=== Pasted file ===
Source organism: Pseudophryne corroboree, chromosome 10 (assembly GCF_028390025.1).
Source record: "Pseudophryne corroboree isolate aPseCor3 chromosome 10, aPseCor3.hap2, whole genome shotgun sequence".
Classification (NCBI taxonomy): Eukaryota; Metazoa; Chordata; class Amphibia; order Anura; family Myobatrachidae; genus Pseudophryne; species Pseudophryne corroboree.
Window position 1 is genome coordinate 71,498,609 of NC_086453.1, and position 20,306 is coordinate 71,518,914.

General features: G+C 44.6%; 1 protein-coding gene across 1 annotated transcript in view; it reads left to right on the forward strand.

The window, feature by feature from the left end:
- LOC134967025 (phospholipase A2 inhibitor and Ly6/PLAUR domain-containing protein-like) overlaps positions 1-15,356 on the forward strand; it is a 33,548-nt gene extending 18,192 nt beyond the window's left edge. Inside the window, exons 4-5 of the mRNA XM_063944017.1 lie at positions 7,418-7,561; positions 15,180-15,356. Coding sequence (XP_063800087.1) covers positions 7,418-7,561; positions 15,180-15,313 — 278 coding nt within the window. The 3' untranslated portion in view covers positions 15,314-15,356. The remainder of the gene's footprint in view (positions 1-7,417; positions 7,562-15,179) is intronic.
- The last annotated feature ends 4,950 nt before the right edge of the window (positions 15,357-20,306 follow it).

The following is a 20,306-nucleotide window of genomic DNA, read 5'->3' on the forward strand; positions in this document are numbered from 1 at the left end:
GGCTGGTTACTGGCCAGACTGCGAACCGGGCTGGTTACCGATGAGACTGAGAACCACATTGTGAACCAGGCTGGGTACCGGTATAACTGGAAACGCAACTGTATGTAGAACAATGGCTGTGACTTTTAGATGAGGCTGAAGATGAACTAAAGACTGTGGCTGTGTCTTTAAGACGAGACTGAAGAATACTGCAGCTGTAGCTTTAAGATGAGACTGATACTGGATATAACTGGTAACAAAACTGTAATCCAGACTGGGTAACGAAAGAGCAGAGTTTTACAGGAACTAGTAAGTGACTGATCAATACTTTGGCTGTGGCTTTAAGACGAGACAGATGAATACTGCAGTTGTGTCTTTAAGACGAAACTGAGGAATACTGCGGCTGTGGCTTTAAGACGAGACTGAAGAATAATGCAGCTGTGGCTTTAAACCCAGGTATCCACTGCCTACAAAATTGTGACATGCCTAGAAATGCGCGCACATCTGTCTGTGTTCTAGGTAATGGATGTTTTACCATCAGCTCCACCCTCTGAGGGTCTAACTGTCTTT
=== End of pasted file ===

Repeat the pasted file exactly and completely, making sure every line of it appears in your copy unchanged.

Source organism: Pseudophryne corroboree, chromosome 10 (assembly GCF_028390025.1).
Source record: "Pseudophryne corroboree isolate aPseCor3 chromosome 10, aPseCor3.hap2, whole genome shotgun sequence".
Classification (NCBI taxonomy): Eukaryota; Metazoa; Chordata; class Amphibia; order Anura; family Myobatrachidae; genus Pseudophryne; species Pseudophryne corroboree.
Window position 1 is genome coordinate 71,498,609 of NC_086453.1, and position 20,306 is coordinate 71,518,914.

General features: G+C 44.6%; 1 protein-coding gene across 1 annotated transcript in view; it reads left to right on the forward strand.

The window, feature by feature from the left end:
- LOC134967025 (phospholipase A2 inhibitor and Ly6/PLAUR domain-containing protein-like) overlaps positions 1-15,356 on the forward strand; it is a 33,548-nt gene extending 18,192 nt beyond the window's left edge. Inside the window, exons 4-5 of the mRNA XM_063944017.1 lie at positions 7,418-7,561; positions 15,180-15,356. Coding sequence (XP_063800087.1) covers positions 7,418-7,561; positions 15,180-15,313 — 278 coding nt within the window. The 3' untranslated portion in view covers positions 15,314-15,356. The remainder of the gene's footprint in view (positions 1-7,417; positions 7,562-15,179) is intronic.
- The last annotated feature ends 4,950 nt before the right edge of the window (positions 15,357-20,306 follow it).

The following is a 20,306-nucleotide window of genomic DNA, read 5'->3' on the forward strand; positions in this document are numbered from 1 at the left end:
GGCTGGTTACTGGCCAGACTGCGAACCGGGCTGGTTACCGATGAGACTGAGAACCACATTGTGAACCAGGCTGGGTACCGGTATAACTGGAAACGCAACTGTATGTAGAACAATGGCTGTGACTTTTAGATGAGGCTGAAGATGAACTAAAGACTGTGGCTGTGTCTTTAAGACGAGACTGAAGAATACTGCAGCTGTAGCTTTAAGATGAGACTGATACTGGATATAACTGGTAACAAAACTGTAATCCAGACTGGGTAACGAAAGAGCAGAGTTTTACAGGAACTAGTAAGTGACTGATCAATACTTTGGCTGTGGCTTTAAGACGAGACAGATGAATACTGCAGTTGTGTCTTTAAGACGAAACTGAGGAATACTGCGGCTGTGGCTTTAAGACGAGACTGAAGAATAATGCAGCTGTGGCTTTAAACCCAGGTATCCACTGCCTACAAAATTGTGACATGCCTAGAAATGCGCGCACATCTGTCTGTGTTCTAGGTAATGGATGTTTTACCATCAGCTCCACCCTCTGAGGGTCTAACTGTCTTT